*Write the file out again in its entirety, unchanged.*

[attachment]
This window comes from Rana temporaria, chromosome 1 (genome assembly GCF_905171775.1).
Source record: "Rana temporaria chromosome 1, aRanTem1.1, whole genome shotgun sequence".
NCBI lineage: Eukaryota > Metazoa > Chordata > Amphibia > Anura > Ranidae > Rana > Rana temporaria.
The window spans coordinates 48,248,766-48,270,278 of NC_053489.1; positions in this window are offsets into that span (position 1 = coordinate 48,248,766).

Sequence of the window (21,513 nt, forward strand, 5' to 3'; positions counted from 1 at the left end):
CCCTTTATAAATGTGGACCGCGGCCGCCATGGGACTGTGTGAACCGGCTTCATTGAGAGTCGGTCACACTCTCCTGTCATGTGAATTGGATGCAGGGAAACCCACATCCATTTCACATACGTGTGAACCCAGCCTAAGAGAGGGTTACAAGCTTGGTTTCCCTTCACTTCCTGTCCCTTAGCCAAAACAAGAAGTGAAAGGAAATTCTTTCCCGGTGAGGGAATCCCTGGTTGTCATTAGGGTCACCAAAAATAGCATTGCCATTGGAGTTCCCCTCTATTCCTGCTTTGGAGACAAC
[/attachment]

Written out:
This window comes from Rana temporaria, chromosome 1 (genome assembly GCF_905171775.1).
Source record: "Rana temporaria chromosome 1, aRanTem1.1, whole genome shotgun sequence".
NCBI lineage: Eukaryota > Metazoa > Chordata > Amphibia > Anura > Ranidae > Rana > Rana temporaria.
The window spans coordinates 48,248,766-48,270,278 of NC_053489.1; positions in this window are offsets into that span (position 1 = coordinate 48,248,766).

Sequence of the window (21,513 nt, forward strand, 5' to 3'; positions counted from 1 at the left end):
CCCTTTATAAATGTGGACCGCGGCCGCCATGGGACTGTGTGAACCGGCTTCATTGAGAGTCGGTCACACTCTCCTGTCATGTGAATTGGATGCAGGGAAACCCACATCCATTTCACATACGTGTGAACCCAGCCTAAGAGAGGGTTACAAGCTTGGTTTCCCTTCACTTCCTGTCCCTTAGCCAAAACAAGAAGTGAAAGGAAATTCTTTCCCGGTGAGGGAATCCCTGGTTGTCATTAGGGTCACCAAAAATAGCATTGCCATTGGAGTTCCCCTCTATTCCTGCTTTGGAGACAAC